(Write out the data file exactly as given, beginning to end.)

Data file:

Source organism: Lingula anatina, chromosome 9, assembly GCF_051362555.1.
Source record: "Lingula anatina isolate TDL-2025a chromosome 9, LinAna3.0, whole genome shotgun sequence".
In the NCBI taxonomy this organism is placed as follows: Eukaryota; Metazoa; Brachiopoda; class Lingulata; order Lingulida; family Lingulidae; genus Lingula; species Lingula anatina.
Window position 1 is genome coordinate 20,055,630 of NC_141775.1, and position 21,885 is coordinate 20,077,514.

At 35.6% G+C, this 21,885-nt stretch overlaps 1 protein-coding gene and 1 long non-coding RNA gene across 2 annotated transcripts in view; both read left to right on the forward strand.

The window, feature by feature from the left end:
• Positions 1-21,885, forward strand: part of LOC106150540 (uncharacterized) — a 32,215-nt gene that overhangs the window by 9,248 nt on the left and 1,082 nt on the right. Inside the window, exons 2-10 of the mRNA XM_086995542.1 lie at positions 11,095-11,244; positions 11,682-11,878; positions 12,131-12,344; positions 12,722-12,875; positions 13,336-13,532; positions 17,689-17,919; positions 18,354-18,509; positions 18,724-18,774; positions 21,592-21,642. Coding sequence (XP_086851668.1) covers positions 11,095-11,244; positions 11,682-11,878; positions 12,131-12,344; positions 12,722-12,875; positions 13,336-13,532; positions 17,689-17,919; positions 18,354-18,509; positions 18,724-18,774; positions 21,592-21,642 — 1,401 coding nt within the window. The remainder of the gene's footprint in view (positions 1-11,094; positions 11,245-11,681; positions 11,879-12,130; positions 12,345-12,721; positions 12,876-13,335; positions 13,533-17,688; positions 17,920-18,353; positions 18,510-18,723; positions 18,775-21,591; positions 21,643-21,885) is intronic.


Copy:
Source organism: Lingula anatina, chromosome 9, assembly GCF_051362555.1.
Source record: "Lingula anatina isolate TDL-2025a chromosome 9, LinAna3.0, whole genome shotgun sequence".
In the NCBI taxonomy this organism is placed as follows: Eukaryota; Metazoa; Brachiopoda; class Lingulata; order Lingulida; family Lingulidae; genus Lingula; species Lingula anatina.
Window position 1 is genome coordinate 20,055,630 of NC_141775.1, and position 21,885 is coordinate 20,077,514.

At 35.6% G+C, this 21,885-nt stretch overlaps 1 protein-coding gene and 1 long non-coding RNA gene across 2 annotated transcripts in view; both read left to right on the forward strand.

The window, feature by feature from the left end:
• Positions 1-21,885, forward strand: part of LOC106150540 (uncharacterized) — a 32,215-nt gene that overhangs the window by 9,248 nt on the left and 1,082 nt on the right. Inside the window, exons 2-10 of the mRNA XM_086995542.1 lie at positions 11,095-11,244; positions 11,682-11,878; positions 12,131-12,344; positions 12,722-12,875; positions 13,336-13,532; positions 17,689-17,919; positions 18,354-18,509; positions 18,724-18,774; positions 21,592-21,642. Coding sequence (XP_086851668.1) covers positions 11,095-11,244; positions 11,682-11,878; positions 12,131-12,344; positions 12,722-12,875; positions 13,336-13,532; positions 17,689-17,919; positions 18,354-18,509; positions 18,724-18,774; positions 21,592-21,642 — 1,401 coding nt within the window. The remainder of the gene's footprint in view (positions 1-11,094; positions 11,245-11,681; positions 11,879-12,130; positions 12,345-12,721; positions 12,876-13,335; positions 13,533-17,688; positions 17,920-18,353; positions 18,510-18,723; positions 18,775-21,591; positions 21,643-21,885) is intronic.